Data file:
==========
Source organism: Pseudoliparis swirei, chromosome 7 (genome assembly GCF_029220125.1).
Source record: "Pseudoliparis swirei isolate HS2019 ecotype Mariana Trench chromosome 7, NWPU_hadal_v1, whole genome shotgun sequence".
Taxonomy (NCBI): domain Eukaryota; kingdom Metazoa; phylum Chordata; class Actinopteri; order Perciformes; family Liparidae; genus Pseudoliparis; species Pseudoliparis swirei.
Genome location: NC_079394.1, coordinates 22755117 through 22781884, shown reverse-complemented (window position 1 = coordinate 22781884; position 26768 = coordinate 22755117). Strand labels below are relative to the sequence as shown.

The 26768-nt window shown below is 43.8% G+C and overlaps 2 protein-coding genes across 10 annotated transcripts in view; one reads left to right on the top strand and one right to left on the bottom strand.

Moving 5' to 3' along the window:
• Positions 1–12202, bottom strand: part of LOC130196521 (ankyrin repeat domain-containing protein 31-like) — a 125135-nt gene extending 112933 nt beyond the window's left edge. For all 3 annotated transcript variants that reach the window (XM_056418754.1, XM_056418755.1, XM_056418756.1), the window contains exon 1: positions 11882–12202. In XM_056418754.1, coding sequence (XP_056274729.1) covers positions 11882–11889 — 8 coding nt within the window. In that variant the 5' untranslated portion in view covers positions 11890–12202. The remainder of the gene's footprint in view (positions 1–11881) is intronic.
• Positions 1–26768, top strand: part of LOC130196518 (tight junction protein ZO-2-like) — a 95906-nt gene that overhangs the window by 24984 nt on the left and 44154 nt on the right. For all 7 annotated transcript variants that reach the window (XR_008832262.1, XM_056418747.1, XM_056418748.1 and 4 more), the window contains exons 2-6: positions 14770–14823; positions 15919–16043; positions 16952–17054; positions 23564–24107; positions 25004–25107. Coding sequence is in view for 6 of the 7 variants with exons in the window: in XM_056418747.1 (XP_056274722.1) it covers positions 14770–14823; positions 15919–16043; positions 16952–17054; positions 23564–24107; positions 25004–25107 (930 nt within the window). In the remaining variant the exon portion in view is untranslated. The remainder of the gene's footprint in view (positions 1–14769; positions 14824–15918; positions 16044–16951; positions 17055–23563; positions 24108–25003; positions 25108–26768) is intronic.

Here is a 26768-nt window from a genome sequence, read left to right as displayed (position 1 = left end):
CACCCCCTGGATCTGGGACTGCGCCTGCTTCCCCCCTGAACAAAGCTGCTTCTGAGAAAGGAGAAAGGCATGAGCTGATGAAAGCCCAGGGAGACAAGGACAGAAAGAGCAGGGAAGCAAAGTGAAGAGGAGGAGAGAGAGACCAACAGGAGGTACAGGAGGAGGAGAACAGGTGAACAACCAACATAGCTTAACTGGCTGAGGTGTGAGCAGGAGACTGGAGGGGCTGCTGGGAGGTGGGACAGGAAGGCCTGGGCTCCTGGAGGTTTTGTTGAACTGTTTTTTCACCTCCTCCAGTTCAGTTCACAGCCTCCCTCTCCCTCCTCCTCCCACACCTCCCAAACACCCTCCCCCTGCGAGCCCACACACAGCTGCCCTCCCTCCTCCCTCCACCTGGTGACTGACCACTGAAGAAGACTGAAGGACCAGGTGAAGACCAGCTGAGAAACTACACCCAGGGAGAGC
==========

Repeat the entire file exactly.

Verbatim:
Source organism: Pseudoliparis swirei, chromosome 7 (genome assembly GCF_029220125.1).
Source record: "Pseudoliparis swirei isolate HS2019 ecotype Mariana Trench chromosome 7, NWPU_hadal_v1, whole genome shotgun sequence".
Taxonomy (NCBI): domain Eukaryota; kingdom Metazoa; phylum Chordata; class Actinopteri; order Perciformes; family Liparidae; genus Pseudoliparis; species Pseudoliparis swirei.
Genome location: NC_079394.1, coordinates 22755117 through 22781884, shown reverse-complemented (window position 1 = coordinate 22781884; position 26768 = coordinate 22755117). Strand labels below are relative to the sequence as shown.

The 26768-nt window shown below is 43.8% G+C and overlaps 2 protein-coding genes across 10 annotated transcripts in view; one reads left to right on the top strand and one right to left on the bottom strand.

Moving 5' to 3' along the window:
• Positions 1–12202, bottom strand: part of LOC130196521 (ankyrin repeat domain-containing protein 31-like) — a 125135-nt gene extending 112933 nt beyond the window's left edge. For all 3 annotated transcript variants that reach the window (XM_056418754.1, XM_056418755.1, XM_056418756.1), the window contains exon 1: positions 11882–12202. In XM_056418754.1, coding sequence (XP_056274729.1) covers positions 11882–11889 — 8 coding nt within the window. In that variant the 5' untranslated portion in view covers positions 11890–12202. The remainder of the gene's footprint in view (positions 1–11881) is intronic.
• Positions 1–26768, top strand: part of LOC130196518 (tight junction protein ZO-2-like) — a 95906-nt gene that overhangs the window by 24984 nt on the left and 44154 nt on the right. For all 7 annotated transcript variants that reach the window (XR_008832262.1, XM_056418747.1, XM_056418748.1 and 4 more), the window contains exons 2-6: positions 14770–14823; positions 15919–16043; positions 16952–17054; positions 23564–24107; positions 25004–25107. Coding sequence is in view for 6 of the 7 variants with exons in the window: in XM_056418747.1 (XP_056274722.1) it covers positions 14770–14823; positions 15919–16043; positions 16952–17054; positions 23564–24107; positions 25004–25107 (930 nt within the window). In the remaining variant the exon portion in view is untranslated. The remainder of the gene's footprint in view (positions 1–14769; positions 14824–15918; positions 16044–16951; positions 17055–23563; positions 24108–25003; positions 25108–26768) is intronic.

Here is a 26768-nt window from a genome sequence, read left to right as displayed (position 1 = left end):
CACCCCCTGGATCTGGGACTGCGCCTGCTTCCCCCCTGAACAAAGCTGCTTCTGAGAAAGGAGAAAGGCATGAGCTGATGAAAGCCCAGGGAGACAAGGACAGAAAGAGCAGGGAAGCAAAGTGAAGAGGAGGAGAGAGAGACCAACAGGAGGTACAGGAGGAGGAGAACAGGTGAACAACCAACATAGCTTAACTGGCTGAGGTGTGAGCAGGAGACTGGAGGGGCTGCTGGGAGGTGGGACAGGAAGGCCTGGGCTCCTGGAGGTTTTGTTGAACTGTTTTTTCACCTCCTCCAGTTCAGTTCACAGCCTCCCTCTCCCTCCTCCTCCCACACCTCCCAAACACCCTCCCCCTGCGAGCCCACACACAGCTGCCCTCCCTCCTCCCTCCACCTGGTGACTGACCACTGAAGAAGACTGAAGGACCAGGTGAAGACCAGCTGAGAAACTACACCCAGGGAGAGC